Science Literacy at WSU: 2016 Science Literacy Concept Inventory (SLCI) Results
As reported in the 2016 Science Literacy Concept Inventory Summary of Key Evidence for UCORE (PDF), assessment results indicated that, overall, WSU seniors scored higher than first year students on all twelve science literacy concepts (average +12%) related to citizen level understanding. Composite results from 2013-2016 also indicated that overall SLCI scores at WSU were similar to those of the National Study and increased with both class rank and the number of science courses taken.
Over the past three years, roughly 3,200 WSU students in 45 courses on the Pullman, Vancouver, and Tri-Cities campuses have participated in the SLCI as part of WSU’s assessment of science literacy. Overall, seniors have scored higher than first year students on all twelve science literacy concepts, a difference true of both science majors and non-majors. Additionally, scores on the twelve science literacy concepts increase with the number of science courses completed.
WSU piloted the use of the SLCI in the Academic Year 2013-14 to assess whether the curriculum as a whole is developing scientifically literate students. The SLCI is designed to gauge students’ grasp of science as a way of knowing and of the scientific processes required for personal decision-making, participation in civic affairs, economic productivity and global stewardship. SLCI measures students understanding and misconceptions of twelve science literacy concepts (PDF). The SLCI was developed and validated by a multi-disciplinary team from four California State University campuses and five science disciplines (Nuhfer et al. 2016), and has been used at universities across the nation. It takes a multi-disciplinary approach rather than focusing on content from one discipline.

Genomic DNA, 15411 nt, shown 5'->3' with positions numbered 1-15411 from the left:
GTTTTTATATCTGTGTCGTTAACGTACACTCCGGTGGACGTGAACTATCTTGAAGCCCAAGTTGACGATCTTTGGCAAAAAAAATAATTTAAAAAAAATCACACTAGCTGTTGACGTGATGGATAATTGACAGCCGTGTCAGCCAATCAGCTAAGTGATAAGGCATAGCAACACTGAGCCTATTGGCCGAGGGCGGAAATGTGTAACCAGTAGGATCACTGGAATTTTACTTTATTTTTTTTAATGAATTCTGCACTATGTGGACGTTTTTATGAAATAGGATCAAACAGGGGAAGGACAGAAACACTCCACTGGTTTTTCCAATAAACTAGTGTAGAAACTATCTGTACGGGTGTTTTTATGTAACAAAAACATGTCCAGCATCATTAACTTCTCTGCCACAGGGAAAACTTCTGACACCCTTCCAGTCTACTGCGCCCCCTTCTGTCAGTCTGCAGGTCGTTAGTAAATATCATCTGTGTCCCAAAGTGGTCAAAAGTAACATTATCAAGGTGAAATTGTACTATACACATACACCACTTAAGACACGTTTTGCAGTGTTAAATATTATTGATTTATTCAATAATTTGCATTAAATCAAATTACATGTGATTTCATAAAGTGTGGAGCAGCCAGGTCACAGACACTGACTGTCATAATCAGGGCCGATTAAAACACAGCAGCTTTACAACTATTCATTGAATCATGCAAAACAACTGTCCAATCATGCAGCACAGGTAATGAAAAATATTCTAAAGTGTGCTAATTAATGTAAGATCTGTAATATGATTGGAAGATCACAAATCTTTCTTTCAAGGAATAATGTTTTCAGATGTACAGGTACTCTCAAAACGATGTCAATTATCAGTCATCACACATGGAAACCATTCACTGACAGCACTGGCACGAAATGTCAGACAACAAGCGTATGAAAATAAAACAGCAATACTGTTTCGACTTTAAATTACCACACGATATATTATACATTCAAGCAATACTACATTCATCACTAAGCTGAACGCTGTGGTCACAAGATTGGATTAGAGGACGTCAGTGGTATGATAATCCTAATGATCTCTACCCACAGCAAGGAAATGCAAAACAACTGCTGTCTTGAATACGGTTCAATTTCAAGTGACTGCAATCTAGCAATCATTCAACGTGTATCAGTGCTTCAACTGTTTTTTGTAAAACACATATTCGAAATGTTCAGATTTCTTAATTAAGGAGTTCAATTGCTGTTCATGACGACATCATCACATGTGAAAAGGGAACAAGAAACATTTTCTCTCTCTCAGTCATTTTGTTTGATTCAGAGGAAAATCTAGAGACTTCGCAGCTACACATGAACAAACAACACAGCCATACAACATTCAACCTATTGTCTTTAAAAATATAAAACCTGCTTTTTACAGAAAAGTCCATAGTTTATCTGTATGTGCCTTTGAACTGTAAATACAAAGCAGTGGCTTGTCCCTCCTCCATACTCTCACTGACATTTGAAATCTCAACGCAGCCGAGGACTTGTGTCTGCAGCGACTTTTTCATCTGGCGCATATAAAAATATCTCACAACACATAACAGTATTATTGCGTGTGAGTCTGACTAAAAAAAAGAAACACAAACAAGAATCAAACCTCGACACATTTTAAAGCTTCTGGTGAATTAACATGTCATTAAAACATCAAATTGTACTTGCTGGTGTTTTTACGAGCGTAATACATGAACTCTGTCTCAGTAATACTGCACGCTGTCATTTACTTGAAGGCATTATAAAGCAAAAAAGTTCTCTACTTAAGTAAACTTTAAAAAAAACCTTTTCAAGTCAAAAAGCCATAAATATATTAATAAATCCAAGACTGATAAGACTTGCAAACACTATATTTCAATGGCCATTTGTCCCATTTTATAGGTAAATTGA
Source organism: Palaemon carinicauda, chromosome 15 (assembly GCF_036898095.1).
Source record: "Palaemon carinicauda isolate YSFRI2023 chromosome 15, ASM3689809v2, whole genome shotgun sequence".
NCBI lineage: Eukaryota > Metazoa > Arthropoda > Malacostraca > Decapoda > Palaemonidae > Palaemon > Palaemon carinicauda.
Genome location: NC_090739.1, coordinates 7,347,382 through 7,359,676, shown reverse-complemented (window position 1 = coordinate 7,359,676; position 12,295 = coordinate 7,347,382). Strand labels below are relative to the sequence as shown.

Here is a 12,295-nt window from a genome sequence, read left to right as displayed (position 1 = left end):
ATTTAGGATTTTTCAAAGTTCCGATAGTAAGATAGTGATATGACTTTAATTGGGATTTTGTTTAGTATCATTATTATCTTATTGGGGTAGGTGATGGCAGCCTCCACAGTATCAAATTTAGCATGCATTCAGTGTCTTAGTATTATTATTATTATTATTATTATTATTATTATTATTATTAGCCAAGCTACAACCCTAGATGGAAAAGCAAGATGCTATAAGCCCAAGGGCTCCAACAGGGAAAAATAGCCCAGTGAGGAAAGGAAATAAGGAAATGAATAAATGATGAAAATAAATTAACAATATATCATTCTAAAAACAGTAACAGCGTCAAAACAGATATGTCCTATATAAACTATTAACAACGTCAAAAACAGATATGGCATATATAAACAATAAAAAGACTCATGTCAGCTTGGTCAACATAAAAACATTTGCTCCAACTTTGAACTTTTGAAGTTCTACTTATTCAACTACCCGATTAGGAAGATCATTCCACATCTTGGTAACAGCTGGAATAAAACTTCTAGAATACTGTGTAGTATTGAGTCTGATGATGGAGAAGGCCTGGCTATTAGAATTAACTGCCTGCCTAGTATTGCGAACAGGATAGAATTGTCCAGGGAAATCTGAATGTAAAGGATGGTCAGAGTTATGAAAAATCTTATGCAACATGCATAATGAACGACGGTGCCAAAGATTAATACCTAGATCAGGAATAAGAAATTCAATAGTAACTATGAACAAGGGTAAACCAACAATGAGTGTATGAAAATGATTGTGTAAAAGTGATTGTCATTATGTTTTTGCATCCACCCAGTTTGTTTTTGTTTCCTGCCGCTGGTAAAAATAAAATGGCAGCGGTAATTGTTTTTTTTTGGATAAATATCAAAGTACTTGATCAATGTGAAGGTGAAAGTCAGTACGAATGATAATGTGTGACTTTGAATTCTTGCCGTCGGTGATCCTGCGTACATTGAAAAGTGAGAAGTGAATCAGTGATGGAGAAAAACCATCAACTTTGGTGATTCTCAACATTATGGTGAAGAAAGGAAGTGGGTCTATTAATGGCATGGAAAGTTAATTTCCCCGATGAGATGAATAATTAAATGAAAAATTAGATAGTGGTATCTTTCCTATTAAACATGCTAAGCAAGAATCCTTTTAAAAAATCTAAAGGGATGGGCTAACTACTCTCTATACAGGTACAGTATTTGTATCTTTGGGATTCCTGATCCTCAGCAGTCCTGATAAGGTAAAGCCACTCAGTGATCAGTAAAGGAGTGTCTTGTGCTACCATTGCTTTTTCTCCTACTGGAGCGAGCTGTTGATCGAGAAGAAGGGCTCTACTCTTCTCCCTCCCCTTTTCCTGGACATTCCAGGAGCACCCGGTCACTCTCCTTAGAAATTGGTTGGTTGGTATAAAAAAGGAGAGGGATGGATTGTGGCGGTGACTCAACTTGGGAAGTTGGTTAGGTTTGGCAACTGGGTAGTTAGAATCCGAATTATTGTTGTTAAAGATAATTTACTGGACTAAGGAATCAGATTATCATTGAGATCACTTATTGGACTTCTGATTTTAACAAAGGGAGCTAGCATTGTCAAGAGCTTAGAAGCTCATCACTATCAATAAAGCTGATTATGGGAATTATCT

SLCI results also indicate the most common science misconceptions among WSU students. Top misconceptions were related to being unable to distinguish between science and technology and being unable to recognize basic tenets or assumptions of science. Understanding what misconceptions students hold helps WSU instructors know how to target instructional improvements.
For additional information, see Science Literacy Concept Inventory or contact the Office of Assessment of Teaching and Learning.